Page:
Firms add third target and two more years to arrangement.
ArQule and Daiichi Sankyo expanded their research, development, and license agreement for the discovery of novel kinase inhibitors in oncology. The new deal establishes a third therapeutic target with an option for a fourth and includes a two-year extension based on the application of the ArQule Kinase Inhibitor Platform (AKIP™) technology.
“Our initial drug-discovery collaboration has identified a development candidate for one target, and we are optimizing advanced lead compounds for the other target,” reports Dr. Thomas C. K. Chan, Ph.D., CSO of ArQule. “The expansion of this collaboration will continue to deploy AKIP technology to discover inhibitors with novel modes of action for additional oncology targets over the next two years.”
Kinases play pivotal roles in modulating diverse cellular activities and have been implicated as important mediators of certain forms of cancer and other diseases. The AKIP technology is based on a binding mode that leads to inhibition of target kinases by small molecules that do not compete with adenosine triphosphate (ATP). ArQule says that it has identified binding sites in more than 200 kinases involved in multiple therapeutic areas that are amenable to such non-ATP competitive inhibition.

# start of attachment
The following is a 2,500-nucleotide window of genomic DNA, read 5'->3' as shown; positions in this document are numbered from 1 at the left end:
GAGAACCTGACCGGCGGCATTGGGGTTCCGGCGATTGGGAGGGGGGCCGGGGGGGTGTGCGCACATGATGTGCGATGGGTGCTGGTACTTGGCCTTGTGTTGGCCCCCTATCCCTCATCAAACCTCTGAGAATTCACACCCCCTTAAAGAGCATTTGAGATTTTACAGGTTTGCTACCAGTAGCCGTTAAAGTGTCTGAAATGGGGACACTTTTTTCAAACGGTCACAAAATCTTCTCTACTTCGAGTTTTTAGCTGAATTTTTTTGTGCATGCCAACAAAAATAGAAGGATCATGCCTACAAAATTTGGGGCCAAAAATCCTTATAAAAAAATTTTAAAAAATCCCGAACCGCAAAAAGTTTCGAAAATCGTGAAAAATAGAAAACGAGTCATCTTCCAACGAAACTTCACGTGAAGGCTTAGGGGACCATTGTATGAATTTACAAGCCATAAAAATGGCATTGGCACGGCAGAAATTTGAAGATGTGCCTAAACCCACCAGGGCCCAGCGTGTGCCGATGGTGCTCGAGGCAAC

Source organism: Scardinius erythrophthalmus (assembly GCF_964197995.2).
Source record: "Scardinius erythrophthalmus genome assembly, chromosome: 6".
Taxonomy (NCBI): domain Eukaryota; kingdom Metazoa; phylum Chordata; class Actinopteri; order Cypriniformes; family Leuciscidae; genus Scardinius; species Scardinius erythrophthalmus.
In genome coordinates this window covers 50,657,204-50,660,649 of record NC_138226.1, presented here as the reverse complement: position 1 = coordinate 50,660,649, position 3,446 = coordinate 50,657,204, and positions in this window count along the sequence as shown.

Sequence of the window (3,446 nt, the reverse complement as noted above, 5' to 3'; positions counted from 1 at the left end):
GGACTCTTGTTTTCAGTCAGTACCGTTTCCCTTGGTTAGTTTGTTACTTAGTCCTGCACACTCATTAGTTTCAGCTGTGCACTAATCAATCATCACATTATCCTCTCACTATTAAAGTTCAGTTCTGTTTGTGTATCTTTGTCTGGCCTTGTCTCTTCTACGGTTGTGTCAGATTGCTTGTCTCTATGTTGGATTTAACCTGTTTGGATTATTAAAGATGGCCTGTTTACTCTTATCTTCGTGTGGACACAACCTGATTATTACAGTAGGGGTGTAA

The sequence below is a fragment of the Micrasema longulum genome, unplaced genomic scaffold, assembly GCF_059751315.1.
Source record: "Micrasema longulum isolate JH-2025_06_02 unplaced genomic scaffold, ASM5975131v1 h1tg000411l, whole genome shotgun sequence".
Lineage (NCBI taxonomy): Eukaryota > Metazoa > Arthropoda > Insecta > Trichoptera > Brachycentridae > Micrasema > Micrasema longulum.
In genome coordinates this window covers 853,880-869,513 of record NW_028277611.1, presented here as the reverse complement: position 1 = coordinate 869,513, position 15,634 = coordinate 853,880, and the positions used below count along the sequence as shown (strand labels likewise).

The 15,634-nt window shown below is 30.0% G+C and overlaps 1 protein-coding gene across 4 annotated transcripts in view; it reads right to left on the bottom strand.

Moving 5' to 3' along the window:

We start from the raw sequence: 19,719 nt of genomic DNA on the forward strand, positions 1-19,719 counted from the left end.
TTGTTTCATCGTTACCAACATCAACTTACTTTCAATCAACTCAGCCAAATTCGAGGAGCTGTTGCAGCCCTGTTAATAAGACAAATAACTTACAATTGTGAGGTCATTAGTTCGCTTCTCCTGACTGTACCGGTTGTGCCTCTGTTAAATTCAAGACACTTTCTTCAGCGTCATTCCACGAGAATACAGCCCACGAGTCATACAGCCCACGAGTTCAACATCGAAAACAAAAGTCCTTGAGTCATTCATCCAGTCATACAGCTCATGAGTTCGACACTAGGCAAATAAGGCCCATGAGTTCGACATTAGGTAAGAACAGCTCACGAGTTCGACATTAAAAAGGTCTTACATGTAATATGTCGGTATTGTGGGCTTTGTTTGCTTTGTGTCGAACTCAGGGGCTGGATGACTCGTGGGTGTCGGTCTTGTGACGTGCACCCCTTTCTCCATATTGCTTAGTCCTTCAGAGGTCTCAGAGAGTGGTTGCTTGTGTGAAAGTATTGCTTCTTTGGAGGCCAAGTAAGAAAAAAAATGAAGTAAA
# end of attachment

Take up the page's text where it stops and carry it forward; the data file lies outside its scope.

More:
Consistent with the existing AKIP collaboration, the financial terms of the expanded agreement include research support, licensing fees for discovered compounds, milestone payments related to clinical development, regulatory review, and sales, as well as tiered royalties on net sales of each product.
Daiichi Sankyo will have an option to license compounds directed to the targets defined under the agreement following the completion of certain preclinical studies. ArQule retains the option to co-commercialize any licensed products in the U.S.
ArQule’s lead product, in Phase II development, is ARQ 197, an inhibitor of the c-Met receptor tyrosine kinase. It has also initiated Phase I testing with ARQ 621, designed to inhibit the Eg5 kinesin motor protein. The company’s preclinical pipeline includes a compound designed to inhibit the BRAF kinase.